We know that cardiovascular diseases claim more lives than those of any other system. The numbers are so large – hundreds of thousands a year in the United States alone – that the statistics can seem impersonal and lacking in emotion.

Sometimes, however, personal stories emerge – and when they do, they can make us ask ourselves whether we’re doing enough as physicians to educate and support our patients on this important front. Recently, I came across a paper in the Stanford “Closer Look” series titled “Sudden Death of a CEO: Are Companies Prepared When Lightning Strikes?” The piece noted that seven CEOs of publicly-traded companies die suddenly each year, with heart attacks being the most common cause. Let’s take a look at just two of these narratives. Read more…


Why Patient Autonomy Matters

Many of the patients that I treat have brain injuries. Whether caused by a stroke, car accident, fall, or drug overdose, their rehab course has taught me one thing: nobody likes to be forced to do things against their will. Even the most devastated brains seem to remain dimly aware of their loss of independence and buck against it. Sadly, the hospital environment is designed for staff convenience, not patient autonomy. In the course of one of my recent days, I witnessed a few patient-staff exchanges that sent me a clear message. Read more…


Are You Ready to Cure Your Microbiome Anosognosia?

Do you remember the meaning of the word anosognosia from residency? In the context I’m suggesting it today it means “lack of awareness of one’s own clinical deficit.” This would be an interesting concept in any medical era, but with our understanding of the microbiome and its implications for chronic disease management shifting so dramatically, it’s become a focal one.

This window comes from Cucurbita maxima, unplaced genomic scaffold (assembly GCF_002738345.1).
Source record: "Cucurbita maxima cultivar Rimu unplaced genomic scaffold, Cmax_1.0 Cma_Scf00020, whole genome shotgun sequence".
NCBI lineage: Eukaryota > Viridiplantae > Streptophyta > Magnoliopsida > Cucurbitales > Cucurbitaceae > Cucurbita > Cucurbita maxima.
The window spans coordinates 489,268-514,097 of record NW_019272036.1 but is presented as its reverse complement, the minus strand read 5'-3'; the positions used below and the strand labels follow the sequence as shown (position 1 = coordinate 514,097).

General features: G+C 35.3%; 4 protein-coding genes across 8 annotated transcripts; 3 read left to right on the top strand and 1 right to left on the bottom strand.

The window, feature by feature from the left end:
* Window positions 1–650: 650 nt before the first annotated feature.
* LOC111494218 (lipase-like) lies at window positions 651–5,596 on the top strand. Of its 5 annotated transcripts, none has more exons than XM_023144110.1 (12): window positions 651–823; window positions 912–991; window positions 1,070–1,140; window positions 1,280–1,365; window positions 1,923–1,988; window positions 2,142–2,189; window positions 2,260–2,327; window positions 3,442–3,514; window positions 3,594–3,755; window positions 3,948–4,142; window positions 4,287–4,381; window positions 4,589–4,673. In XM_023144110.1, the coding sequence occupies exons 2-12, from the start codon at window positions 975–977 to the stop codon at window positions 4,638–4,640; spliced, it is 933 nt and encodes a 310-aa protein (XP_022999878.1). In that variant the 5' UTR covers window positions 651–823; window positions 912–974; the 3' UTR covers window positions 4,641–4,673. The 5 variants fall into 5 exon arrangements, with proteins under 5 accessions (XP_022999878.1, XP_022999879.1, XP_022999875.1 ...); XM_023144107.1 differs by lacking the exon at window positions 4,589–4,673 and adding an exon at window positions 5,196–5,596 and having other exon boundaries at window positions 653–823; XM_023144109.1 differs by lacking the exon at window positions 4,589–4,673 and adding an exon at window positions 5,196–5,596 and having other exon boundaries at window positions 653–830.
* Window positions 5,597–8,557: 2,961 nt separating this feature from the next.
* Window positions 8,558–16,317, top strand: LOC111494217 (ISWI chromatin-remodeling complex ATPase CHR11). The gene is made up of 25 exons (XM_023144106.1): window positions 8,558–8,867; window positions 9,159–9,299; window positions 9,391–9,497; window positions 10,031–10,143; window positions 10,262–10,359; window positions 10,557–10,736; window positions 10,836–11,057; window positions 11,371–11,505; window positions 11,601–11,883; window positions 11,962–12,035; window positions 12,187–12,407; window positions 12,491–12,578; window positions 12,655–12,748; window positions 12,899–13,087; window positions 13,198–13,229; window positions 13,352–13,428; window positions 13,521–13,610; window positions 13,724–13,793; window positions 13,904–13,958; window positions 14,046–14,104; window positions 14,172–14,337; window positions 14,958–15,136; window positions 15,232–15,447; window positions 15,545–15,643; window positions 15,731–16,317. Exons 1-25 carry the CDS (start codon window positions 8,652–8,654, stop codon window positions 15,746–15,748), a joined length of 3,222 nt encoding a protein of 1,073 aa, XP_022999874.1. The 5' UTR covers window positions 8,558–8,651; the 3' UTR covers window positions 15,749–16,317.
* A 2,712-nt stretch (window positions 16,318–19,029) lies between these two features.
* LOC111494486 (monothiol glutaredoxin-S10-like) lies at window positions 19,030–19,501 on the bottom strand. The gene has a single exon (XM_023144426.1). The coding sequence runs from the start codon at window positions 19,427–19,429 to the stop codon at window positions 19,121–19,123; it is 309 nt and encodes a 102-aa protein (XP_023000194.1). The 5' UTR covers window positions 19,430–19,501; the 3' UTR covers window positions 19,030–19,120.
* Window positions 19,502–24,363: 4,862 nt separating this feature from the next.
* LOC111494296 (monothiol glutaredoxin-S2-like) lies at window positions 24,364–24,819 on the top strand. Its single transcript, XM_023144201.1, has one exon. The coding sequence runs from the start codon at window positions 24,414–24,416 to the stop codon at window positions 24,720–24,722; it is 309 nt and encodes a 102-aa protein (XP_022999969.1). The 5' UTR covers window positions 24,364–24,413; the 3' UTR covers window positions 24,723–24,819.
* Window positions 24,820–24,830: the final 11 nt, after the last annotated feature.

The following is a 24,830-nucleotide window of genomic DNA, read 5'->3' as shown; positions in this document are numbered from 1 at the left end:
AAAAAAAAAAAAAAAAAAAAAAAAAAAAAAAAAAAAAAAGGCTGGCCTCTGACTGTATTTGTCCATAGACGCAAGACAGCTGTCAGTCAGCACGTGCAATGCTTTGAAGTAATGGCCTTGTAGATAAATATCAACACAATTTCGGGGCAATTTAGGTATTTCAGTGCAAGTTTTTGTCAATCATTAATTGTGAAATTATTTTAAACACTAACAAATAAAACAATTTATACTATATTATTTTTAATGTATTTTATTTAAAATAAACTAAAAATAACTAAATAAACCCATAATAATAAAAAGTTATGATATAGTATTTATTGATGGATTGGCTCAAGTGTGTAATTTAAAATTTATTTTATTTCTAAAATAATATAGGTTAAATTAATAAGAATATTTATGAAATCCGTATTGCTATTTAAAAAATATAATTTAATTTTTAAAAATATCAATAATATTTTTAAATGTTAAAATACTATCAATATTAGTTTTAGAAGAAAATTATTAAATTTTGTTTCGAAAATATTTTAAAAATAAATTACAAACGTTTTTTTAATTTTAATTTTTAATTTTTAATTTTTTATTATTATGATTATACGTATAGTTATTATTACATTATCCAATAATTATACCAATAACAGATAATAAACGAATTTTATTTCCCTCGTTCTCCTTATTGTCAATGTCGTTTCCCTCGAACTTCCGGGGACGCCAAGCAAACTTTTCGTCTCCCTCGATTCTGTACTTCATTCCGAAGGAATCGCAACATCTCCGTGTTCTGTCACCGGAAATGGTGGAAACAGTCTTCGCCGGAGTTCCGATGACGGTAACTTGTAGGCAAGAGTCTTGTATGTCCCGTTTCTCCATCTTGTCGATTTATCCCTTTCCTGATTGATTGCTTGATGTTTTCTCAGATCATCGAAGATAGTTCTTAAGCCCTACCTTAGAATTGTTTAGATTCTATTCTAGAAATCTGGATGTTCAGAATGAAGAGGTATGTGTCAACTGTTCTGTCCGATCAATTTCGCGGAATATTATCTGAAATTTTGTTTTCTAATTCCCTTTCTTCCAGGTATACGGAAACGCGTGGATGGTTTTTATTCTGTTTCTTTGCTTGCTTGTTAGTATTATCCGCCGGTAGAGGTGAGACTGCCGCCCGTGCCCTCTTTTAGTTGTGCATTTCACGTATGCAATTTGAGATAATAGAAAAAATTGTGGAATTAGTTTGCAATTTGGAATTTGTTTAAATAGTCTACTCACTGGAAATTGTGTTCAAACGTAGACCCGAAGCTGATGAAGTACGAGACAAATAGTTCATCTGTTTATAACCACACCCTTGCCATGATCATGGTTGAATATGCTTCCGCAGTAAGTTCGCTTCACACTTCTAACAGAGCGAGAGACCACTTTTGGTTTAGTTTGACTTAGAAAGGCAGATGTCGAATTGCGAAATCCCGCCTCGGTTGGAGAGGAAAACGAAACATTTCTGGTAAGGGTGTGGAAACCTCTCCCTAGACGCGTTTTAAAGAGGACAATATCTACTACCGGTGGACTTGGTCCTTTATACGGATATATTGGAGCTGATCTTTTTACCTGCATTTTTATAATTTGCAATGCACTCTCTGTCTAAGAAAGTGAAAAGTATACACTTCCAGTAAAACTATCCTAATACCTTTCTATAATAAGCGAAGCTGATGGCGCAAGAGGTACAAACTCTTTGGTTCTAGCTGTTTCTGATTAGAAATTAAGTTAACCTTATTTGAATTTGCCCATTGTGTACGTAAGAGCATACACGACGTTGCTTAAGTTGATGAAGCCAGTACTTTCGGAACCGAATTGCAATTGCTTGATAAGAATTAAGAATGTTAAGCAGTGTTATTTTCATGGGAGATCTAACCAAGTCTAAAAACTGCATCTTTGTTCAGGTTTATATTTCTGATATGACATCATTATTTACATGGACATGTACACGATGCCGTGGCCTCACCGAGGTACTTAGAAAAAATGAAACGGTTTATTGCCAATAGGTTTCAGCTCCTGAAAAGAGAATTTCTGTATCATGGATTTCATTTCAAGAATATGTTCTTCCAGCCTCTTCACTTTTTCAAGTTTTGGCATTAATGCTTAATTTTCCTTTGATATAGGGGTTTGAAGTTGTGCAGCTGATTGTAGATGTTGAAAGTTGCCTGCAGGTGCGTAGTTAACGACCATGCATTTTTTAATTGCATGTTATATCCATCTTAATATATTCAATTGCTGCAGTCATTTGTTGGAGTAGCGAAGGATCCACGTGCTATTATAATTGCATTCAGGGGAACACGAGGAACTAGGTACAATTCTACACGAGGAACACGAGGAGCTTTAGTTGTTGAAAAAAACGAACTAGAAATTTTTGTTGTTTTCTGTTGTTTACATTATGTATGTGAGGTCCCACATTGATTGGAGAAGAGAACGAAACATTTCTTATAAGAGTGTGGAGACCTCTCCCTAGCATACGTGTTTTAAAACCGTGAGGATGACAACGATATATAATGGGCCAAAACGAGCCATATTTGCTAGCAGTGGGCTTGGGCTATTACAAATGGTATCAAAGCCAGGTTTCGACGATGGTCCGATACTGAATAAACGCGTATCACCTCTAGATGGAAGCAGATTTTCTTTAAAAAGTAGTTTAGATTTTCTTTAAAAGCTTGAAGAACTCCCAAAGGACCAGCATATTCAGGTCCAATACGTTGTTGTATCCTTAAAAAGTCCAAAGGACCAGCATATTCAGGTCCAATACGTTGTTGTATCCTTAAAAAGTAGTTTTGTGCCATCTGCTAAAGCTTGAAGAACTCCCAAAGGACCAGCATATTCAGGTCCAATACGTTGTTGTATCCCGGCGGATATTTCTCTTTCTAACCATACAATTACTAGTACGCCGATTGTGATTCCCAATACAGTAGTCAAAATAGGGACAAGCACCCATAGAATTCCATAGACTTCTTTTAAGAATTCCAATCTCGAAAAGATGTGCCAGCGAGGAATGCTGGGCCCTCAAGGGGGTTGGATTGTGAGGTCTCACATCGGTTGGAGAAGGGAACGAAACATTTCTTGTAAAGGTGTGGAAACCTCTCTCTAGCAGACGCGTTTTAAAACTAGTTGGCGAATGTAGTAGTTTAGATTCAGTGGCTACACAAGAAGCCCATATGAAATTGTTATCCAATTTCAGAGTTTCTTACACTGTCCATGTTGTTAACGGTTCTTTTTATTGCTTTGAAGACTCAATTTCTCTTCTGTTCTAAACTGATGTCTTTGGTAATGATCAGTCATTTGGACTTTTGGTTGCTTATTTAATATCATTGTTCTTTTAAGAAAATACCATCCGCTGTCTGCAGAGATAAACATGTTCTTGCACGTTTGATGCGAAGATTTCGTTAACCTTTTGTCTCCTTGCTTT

When the NIH-funded “Human Microbiome Project” results first came out in 2011, we realized that we are less human that we thought, and might best be described as a “super-organism” [Just guessing here.] made up of 10 percent human and 90 percent microbial DNA. That alone is a discovery that could rock the foundations of what we think and believe. Read more…


The New Promise of Collaboration in Healthcare

This past week I had the honor and pleasure of introducing my book,Women and Cardiovascular Disease, in London. During the event, I was able to meet with many of my European colleagues from both the media as well as the healthcare space. I spoke with countless bright and motivated attendees who are excited to be part of a wave of change in cardiac care for women. We identified many ways in which we may be able to improve education and awareness of women and heart disease in Britain and throughout Europe. Even though the event lasted just a little more than two hours, we were able to brainstorm numerous ideas and made plans for future discourse. Read more…


Rethinking Live Social Media Events in Healthcare

Earlier this week, I followed a live Twitter event that Baylor Scott and White Health conducted around a heart transplant. You can see the stream at #HeartTXLive.

While I’ve not been a fan of live Twitter events, this one made me think. Social health events once conceived in dry, third person narrative have evolved. High definition images render in a way that can made the operative experience pop. In-line video right in my Twitter stream brought the action to life. A nicely designed three-step infographic call for donors was an important message. (On the minus side, I would like to have seen some tighter surgical field shots, and additional context from Dr. Gonzalez, the surgeon, might have added an interesting element.) Read more…